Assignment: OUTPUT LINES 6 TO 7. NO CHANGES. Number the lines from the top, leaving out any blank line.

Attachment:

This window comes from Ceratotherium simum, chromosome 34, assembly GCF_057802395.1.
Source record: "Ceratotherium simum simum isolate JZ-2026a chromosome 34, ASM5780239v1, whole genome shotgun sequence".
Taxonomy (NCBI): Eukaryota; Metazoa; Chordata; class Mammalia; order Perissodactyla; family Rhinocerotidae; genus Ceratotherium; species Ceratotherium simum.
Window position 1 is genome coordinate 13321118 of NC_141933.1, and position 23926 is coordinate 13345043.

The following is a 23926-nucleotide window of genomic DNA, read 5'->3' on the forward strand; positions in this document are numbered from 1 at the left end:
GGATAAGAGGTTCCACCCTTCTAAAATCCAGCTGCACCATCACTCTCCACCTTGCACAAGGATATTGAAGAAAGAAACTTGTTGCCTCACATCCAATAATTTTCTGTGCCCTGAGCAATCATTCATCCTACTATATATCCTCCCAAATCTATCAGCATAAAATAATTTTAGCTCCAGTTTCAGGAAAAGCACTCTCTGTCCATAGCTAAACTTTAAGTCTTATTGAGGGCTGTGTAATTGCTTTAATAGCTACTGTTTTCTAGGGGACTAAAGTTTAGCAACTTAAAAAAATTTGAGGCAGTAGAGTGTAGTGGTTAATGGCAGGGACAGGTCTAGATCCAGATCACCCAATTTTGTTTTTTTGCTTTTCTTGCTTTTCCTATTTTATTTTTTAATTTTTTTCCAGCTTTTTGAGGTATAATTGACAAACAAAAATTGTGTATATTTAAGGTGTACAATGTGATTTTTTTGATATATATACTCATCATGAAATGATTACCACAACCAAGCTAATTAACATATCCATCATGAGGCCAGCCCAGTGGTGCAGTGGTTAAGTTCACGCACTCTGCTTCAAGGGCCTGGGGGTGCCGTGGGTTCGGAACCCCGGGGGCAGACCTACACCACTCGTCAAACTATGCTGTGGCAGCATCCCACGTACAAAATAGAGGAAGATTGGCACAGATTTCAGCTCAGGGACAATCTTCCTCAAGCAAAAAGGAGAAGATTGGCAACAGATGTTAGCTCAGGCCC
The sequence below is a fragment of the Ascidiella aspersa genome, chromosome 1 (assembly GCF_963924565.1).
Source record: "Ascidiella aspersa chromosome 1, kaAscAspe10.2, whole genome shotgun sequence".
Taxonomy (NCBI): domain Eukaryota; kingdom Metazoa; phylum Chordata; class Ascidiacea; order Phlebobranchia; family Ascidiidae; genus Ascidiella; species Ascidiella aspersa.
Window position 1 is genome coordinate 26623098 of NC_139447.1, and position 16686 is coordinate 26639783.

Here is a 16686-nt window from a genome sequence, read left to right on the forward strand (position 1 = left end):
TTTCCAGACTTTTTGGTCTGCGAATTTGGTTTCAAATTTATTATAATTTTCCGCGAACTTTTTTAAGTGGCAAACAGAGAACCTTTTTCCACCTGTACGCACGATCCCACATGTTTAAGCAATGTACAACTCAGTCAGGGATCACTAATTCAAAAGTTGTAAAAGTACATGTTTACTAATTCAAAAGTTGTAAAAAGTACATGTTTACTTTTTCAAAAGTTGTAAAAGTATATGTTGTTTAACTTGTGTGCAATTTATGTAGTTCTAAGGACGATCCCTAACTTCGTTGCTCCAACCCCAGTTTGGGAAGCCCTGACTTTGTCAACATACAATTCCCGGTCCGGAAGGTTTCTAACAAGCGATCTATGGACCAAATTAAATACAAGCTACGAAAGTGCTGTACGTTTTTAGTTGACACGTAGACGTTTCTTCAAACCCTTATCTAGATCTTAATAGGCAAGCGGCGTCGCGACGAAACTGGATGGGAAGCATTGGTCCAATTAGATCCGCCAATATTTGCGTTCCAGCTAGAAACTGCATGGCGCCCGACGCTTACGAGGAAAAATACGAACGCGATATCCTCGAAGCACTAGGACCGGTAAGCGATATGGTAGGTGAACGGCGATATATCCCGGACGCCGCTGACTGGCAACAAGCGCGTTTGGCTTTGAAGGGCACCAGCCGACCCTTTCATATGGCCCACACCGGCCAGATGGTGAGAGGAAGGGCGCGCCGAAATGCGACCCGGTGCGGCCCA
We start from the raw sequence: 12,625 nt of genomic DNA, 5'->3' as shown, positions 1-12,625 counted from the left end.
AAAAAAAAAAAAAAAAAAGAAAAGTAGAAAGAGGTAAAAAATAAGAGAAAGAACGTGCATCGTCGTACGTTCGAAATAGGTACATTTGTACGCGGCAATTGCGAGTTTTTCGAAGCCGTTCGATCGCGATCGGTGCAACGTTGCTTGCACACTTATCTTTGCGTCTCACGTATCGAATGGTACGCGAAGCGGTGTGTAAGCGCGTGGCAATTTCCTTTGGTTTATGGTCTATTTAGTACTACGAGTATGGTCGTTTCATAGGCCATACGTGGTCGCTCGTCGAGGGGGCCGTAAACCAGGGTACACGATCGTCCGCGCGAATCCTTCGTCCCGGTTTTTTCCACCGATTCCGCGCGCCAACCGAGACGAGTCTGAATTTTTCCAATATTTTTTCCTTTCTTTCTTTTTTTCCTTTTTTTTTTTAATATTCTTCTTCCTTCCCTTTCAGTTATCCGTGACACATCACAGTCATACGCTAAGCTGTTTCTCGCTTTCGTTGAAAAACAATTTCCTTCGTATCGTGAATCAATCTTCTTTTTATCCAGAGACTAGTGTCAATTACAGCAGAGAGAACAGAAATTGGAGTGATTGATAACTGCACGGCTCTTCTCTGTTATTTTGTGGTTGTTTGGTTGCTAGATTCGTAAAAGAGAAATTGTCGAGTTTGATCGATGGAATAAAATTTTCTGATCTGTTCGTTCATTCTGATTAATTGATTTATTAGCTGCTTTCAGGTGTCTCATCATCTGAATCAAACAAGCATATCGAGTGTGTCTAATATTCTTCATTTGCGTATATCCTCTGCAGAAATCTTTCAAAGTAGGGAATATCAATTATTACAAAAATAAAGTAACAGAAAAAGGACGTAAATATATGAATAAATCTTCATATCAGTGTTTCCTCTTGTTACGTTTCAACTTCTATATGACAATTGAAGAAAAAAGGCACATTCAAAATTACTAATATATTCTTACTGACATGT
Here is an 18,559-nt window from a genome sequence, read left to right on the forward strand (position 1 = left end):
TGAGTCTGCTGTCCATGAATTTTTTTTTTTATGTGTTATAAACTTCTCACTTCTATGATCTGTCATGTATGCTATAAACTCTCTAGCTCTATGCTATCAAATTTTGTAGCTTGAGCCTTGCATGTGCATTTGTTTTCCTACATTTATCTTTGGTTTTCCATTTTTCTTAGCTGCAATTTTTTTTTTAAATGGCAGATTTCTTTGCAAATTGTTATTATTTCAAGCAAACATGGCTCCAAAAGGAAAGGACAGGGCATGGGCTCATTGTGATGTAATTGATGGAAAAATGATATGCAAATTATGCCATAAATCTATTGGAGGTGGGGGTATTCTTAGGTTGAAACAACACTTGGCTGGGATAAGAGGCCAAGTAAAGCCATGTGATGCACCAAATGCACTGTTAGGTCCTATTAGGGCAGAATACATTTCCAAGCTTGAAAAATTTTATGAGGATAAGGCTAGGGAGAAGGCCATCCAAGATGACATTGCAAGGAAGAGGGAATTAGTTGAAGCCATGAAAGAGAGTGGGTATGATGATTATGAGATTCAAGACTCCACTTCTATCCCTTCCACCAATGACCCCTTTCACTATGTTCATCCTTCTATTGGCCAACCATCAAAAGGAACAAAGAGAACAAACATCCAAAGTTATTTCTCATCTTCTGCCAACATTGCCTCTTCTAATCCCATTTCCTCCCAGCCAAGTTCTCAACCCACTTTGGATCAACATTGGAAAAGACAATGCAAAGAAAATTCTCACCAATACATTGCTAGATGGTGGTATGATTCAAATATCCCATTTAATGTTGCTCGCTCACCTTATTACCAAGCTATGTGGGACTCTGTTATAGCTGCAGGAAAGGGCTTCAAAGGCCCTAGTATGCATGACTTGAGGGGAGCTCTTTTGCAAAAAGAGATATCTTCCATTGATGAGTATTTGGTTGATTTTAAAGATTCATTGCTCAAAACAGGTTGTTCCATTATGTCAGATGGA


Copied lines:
GGATAAGAGGTTCCACCCTTCTAAAATCCAGCTGCACCATCACTCTCCACCTTGCACAAGGATATTGAAGAAAGAAACTTGTTGCCTCACATCCAATAATTTTCTGTGCCCTGAGCAATCATTCATCCTACTATATATCCTCCCAAATCTATCAGCATAAAATAATTTTAGCTCCAGTTTCAGGAAAAGCACTCTCTGTCCATAGCTAAACTTTAAGTCTTATTGAGGGCTGTGTAATTGCTTTAATAGCTACTGTTTTCTAGGGGACTAAAGTTTAGCAACTTAAAAAAATTTGAGGCAGTAGAGTGTAGTGGTTAATGGCAGGGACAGGTCTAGATCCAGATCACCCAATTTTGTTTTTTTGCTTTTCTTGCTTTTCCTATTTTATTTTTTAATTTTTTTCCAGCTTTTTGAGGTATAATTGACAAACAAAAATTGTGTATATTTAAGGTGTACAATGTGATTTTTTTGATATATATACTCATCATGAAATGATTACCACAACCAAGCTAATTAACATATCCATCATGAGGCCAGCCCAGTGGTGCAGTGGTTAAGTTCACGCACTCTGCTTCAAGGGCCTGGGGGTGCCGTGGGTTCGGAACCCCGGGGGCAGACCTACACCACTCGTCAAACTATGCTGTGGCAGCATCCCACGTACAAAATAGAGGAAGATTGGCACAGATTTCAGCTCAGGGACAATCTTCCTCAAGCAAAAAGGAGAAGATTGGCAACAGATGTTAGCTCAGGCCC
The sequence below is a fragment of the Ascidiella aspersa genome, chromosome 1 (assembly GCF_963924565.1).